The next spring, in 2014, Lew Wolff started lease extension talks with the JPA. Chastened by the legal loss over San Jose and MLB’s desire to get something going in Oakland, Wolff asked for a lengthy term keeping the A’s at the Coliseum until 2024. He also asked for a special set of conditions clearly related to Davis’s own concept: a process to vacate the Coliseum if the Raiders put together a Coliseum redevelopment proposal. Wolff’s notion was that the A’s needed some time to get a ballpark proposal started and wanted to minimize the chance of playing at a temporary venue (remember Cashman Stadium?). So he got language to give the A’s two full baseball seasons before they would be evicted. By this time Wolff was also working on improvements for the team’s new spring training facility, Hohokam Stadium/Fitch Park. The plans included new scoreboards for Hohokam and the Coliseum (buy in bulk!).

Even in 2014 Wolff and Davis were taking different approaches to the getting lease extensions (emphasis mine).

Wolff and Mark Davis are going at this stadium business in different ways. Wolff wants a lease extension, while taking that time to figure out the future either in San Jose or in Oakland. Davis is taking an opposite tack, declaring last year that it was time to stop delaying and get the stadium deal in place before any new lease. That puts the JPA in a very delicate spot. They’re already working with Davis, though he hasn’t been satisfied with the pace or the information he’s getting. Both owners, whether in league or not, are forcing Oakland to make a difficult decision between the two franchises. Both know that it’s incredibly hard to build one stadium, let alone two right next to each other. Public resources are increasingly scarce. Fred Blackwell’s leaving before he can get any blame for this. Smart move on his part.

Fred Blackwell. That guy is chilling at The San Francisco Foundation these days.

The A’s lease was stuck in deliberations for a couple months before approval. Raiders supporters decried it as something that would eventually force the football team out. The two-season exit, the demand for a bona fide football stadium plan and $10 million to secure it, and the length of the lease to 2024 hampered the Raiders’ flexibility. All those things would be reasonable arguments if not for the fact that Davis never formulated a proposal of his own beyond the aforementioned desire to build on the Coliseum’s existing footprint. Instead, he let Coliseum City complete its process without his signature, and the Lott/Fortress plan had virtually no input or involvement from Davis at all. Davis hired former 49ers exec Larry MacNeill as his representative at meetings. The NFL admonished both City proposals for no team or league direct involvement, yet the NFL reportedly never so much as inquired about the Coliseum land nor offered any alternatives.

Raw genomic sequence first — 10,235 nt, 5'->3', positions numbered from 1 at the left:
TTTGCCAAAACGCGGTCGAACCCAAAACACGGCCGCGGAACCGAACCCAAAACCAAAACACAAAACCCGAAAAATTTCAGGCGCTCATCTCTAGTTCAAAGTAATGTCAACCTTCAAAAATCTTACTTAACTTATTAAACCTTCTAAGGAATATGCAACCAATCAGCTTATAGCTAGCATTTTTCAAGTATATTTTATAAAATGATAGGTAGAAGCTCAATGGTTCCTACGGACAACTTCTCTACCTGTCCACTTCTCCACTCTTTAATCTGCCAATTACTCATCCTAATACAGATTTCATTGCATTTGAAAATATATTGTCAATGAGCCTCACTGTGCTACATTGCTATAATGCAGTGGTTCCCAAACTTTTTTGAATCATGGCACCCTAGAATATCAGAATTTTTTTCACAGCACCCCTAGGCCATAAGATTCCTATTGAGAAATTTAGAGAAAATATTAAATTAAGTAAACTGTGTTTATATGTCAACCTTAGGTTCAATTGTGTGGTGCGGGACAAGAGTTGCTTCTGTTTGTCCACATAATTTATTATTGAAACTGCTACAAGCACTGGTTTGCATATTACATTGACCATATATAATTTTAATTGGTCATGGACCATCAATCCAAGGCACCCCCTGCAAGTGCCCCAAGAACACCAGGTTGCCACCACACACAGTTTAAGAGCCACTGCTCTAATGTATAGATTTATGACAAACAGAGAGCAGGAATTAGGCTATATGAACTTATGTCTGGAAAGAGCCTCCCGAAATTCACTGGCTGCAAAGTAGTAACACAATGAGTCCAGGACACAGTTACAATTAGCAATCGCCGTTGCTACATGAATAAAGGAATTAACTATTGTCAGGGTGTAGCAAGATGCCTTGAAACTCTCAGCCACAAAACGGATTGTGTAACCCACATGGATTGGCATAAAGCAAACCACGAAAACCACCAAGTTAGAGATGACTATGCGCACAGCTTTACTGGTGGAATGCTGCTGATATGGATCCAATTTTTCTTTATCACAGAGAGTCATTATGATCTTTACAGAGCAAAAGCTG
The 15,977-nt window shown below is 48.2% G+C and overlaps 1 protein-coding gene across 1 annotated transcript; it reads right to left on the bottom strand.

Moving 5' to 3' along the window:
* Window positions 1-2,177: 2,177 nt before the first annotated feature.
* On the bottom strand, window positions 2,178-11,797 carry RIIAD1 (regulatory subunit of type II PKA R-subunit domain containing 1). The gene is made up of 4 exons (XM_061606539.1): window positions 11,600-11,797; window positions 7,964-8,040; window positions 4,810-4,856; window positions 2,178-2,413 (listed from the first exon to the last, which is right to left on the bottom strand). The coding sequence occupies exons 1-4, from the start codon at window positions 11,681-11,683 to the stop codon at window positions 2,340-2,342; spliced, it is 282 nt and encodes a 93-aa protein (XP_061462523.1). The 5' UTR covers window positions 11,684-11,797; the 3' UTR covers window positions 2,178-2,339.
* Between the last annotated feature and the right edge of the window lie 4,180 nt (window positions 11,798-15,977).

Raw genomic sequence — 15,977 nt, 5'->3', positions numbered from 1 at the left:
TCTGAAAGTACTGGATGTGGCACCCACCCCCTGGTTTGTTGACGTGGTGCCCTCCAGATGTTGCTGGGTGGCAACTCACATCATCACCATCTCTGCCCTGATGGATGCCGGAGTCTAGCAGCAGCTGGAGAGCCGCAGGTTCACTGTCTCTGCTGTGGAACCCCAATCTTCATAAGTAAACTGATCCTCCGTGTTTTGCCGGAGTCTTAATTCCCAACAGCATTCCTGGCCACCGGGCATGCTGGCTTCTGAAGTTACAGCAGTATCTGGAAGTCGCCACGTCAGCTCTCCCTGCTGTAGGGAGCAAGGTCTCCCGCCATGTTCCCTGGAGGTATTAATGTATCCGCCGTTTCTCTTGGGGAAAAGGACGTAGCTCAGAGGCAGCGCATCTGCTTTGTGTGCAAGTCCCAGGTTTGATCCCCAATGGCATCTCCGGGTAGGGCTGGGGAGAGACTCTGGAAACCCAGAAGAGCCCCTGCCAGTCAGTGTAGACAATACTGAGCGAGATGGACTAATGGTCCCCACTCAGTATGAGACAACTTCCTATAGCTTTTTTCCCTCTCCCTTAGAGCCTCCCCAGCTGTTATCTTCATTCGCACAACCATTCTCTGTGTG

Easy to blame Mark Davis there, and Lew Wolff if you’re so inclined. What this showed was that Davis’s will to build in Oakland was not strong. Schaaf held firm to her no-public-funds-for-construction stance, which can be interpreted as Schaaf not having the political will to get a stadium project going in Oakland. She’ll take that.

Since 2006, the Coliseum arrangement has been a series of short-term lease extensions for both the A’s and the Raiders, with no major fundamental changes. Oakland’s goal was to stay in the game with each extension, waiting for a great plan to materialize. Maybe they expected one team to change the game by seeking different terms. Turns out that happened in 2013, when Davis admitted he wanted to replace the Coliseum and evict everyone for a couple years. That started a chain of events which eventually brought us here, with Davis getting city he’s wanted since at least 1998.

The A’s get the Coliseum if they want it, and Schaaf may finally be the mayor that gets rid of the albatross. Dave Kaval, you’re up.